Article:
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jheinen

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Everything posted by jheinen

  1. I'm getting serious about getting a press. I'm not going to go the DIY route, since presses involve tremendous forces and I don't trust my welding ability to make something that's safe. I've looked at Uncle Al's press, the Claiborne press, etc. A very experienced smith recommended Coal Iron Forge's presses, and they have a 16-ton and a 25-ton model. The 25-ton press costs a bit more than I'd like to spend, and for the hobbyist they say the 16-ton model will do everything you need. My shop space is also limited, so the smaller press would fit better. My main use for the press would be for
  2. Quick question - when you have file work along the spine, of a full-tang knife, do you fill the voids with epoxy so that the whole spine is flush, or do you keep the voids free of epoxy? -Jeff
  3. Finished. Blade is 7" long, overall length is 12". This is my fifth completed knife. Now if I can figure out how to make sheaths.
  4. Handle pieces fitted and everything glued up. The handle is curly maple with an African blackwood collar, brass bolster and spacer. The blackwood is a real pain to work with. I snapped two drill bits drilling out the slot.
  5. As I recall , it's 272 layers of 1084/15N20. I ground the grooves 1/4" apart (1/2" offset top and bottom).
  6. So it's been quite awhile since I updated this project. I back-burnered it while I worked on some other knives, but over the last week I fitted the handle parts, and today I etched the blade. I'm pretty happy with the pattern given that this is the first damascus I've made. I plan to glue up the handle tomorrow, and hopefully finish the blade this week.
  7. Huh. I had no idea mesquite would do that. Good to know!
  8. Hmm...I hadn't thought of that. What's a good way to temporarily attach the liners and scales for the profiling? -Jeff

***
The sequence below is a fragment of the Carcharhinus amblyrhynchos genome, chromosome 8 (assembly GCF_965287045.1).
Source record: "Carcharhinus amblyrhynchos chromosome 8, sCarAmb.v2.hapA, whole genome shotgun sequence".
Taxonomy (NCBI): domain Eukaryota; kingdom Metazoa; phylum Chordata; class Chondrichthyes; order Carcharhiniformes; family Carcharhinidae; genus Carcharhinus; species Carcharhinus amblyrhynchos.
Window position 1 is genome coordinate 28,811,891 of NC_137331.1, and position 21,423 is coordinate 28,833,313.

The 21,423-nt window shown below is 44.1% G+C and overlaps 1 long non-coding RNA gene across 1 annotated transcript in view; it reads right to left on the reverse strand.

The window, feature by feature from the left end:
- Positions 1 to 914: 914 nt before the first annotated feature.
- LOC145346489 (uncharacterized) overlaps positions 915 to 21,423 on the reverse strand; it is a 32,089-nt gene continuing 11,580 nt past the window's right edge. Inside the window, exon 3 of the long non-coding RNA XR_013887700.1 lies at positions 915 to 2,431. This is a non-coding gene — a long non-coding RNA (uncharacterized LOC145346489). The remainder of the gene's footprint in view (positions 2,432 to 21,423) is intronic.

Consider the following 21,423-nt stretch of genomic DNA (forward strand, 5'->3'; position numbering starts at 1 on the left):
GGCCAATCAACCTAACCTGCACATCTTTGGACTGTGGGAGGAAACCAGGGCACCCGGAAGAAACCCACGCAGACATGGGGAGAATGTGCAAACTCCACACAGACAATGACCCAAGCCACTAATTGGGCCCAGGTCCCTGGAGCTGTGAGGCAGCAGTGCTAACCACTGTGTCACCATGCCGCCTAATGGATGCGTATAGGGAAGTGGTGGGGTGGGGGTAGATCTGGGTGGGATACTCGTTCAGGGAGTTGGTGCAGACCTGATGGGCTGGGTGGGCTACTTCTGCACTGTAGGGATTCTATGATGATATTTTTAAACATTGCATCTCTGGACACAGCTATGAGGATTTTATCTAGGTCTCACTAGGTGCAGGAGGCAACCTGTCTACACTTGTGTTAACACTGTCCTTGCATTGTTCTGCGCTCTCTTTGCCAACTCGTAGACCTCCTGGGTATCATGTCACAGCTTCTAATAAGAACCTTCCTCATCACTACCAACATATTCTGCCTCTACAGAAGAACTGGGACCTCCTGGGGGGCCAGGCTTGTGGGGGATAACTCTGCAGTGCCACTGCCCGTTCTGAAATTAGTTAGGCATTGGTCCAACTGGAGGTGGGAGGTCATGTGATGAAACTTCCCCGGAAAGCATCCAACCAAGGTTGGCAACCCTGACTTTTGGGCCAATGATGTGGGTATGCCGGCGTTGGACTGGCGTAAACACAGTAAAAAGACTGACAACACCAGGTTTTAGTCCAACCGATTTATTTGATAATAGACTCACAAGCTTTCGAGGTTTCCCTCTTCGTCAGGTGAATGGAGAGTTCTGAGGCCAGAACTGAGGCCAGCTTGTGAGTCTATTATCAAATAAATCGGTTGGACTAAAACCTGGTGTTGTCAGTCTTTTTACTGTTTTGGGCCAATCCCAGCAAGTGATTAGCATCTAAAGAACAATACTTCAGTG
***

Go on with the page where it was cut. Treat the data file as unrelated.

9. For my next project I'm going to try some things I haven't done before. Specifically this will be a stock removal knife with file work on the spine, nickel silver bolsters, brass liners, and black mesquite scales. Everything I've done previously is forged blades with hidden tangs and slotted bolsters, or pinned wood handles (no bolsters). I've outlined the steps I think I need to take. Can you smarter folks take a look and tell me if I'm on the right track and doing things in the right order? Cut blank to rough shape Grind profile Drill handle holes Drill bolster pin holes Grind blade
  10. I picked up this crappy sword at a renaissance fair about 30 years ago. It has a cast brass handle, and is incredibly heavy. It's been sitting in a corner for years, and I just got the idea to see if I could turn it into something a little better. My thought is to grind a fuller into the blade to see if I can remove some weight, and replace the grip with a more traditional viking-style guard, grip, and pommel. I have no idea what the blade is made out of, but it's not hardened, so I'll have to see if I can heat treat it. The blade is 24" and the tang is 5 3/4".
  11. This is the second blade I've made. It's 15n20/1084 damascus with a ladder pattern. I normalized the blade yesterday and was surprised to see the pattern appear with no scale. I'm pretty pleased with it. After final grinding will probably finish with a curly maple handle and brass fittings (or maybe buffalo horn?).
  12. This is the first knife I've ever made. Just finished it up today. The blade is 10.5" long and the handle is 7". Forged out of 1095 steel, handle is curly maple finished with Tru-Oil, and the bolster is a piece of damascus I made. Lots of flaws; the blade is too thin I think, and I could have done a better job where the blade meets the bolster.
  13. I finished the knife today. I made quite a few mistakes along the way, but I learned a whole lot.
  14. Hmm...the blade was coated with liquid Brownell's anti-scaling compound. I wonder if what I heard was that stuff cracking?
  15. I sanded the blade and can find no line or any other evidence of a crack. Maybe I got lucky! I'll temper again and try the angle iron trick to remove the warp.
  16. Just so I understand, to fix the warp you just clamp the blade against the flat side of a piece of angle iron, and possibly add a shim in there? And you do this after tempering? Do you do any heating at all? I will have to try that on the blade I just tempered. It has a very slight warp in it.
  17. Steel is 1095, quenched in warm peanut oil. I did two normalizing cycles before quenching. After tempering the warp seems less noticeable. Not sure about a crack, there is a line but I can't tell if it's an actual crack or not.
  18. I quenched my first blade today. Sadly it picked up a very slight warp and, worse, I think it cracked. I heard a couple of "tiks" when I stuck it in the oil, and there appears to be a thin line about an inch long next to the spine. I've got it in the oven tempering now. I believe the problem was the blade was simply too thin. In any event, I plan to finish the blade regardless, as it will be a good learning experience. I hope to have better luck with my next blade. It's damascus that I made and much thicker than the first one. Here's the blade after quench:
  19. Great job! I wish my first knife turned out that good. Unfortunately though, I quenched it today and I think it cracked.
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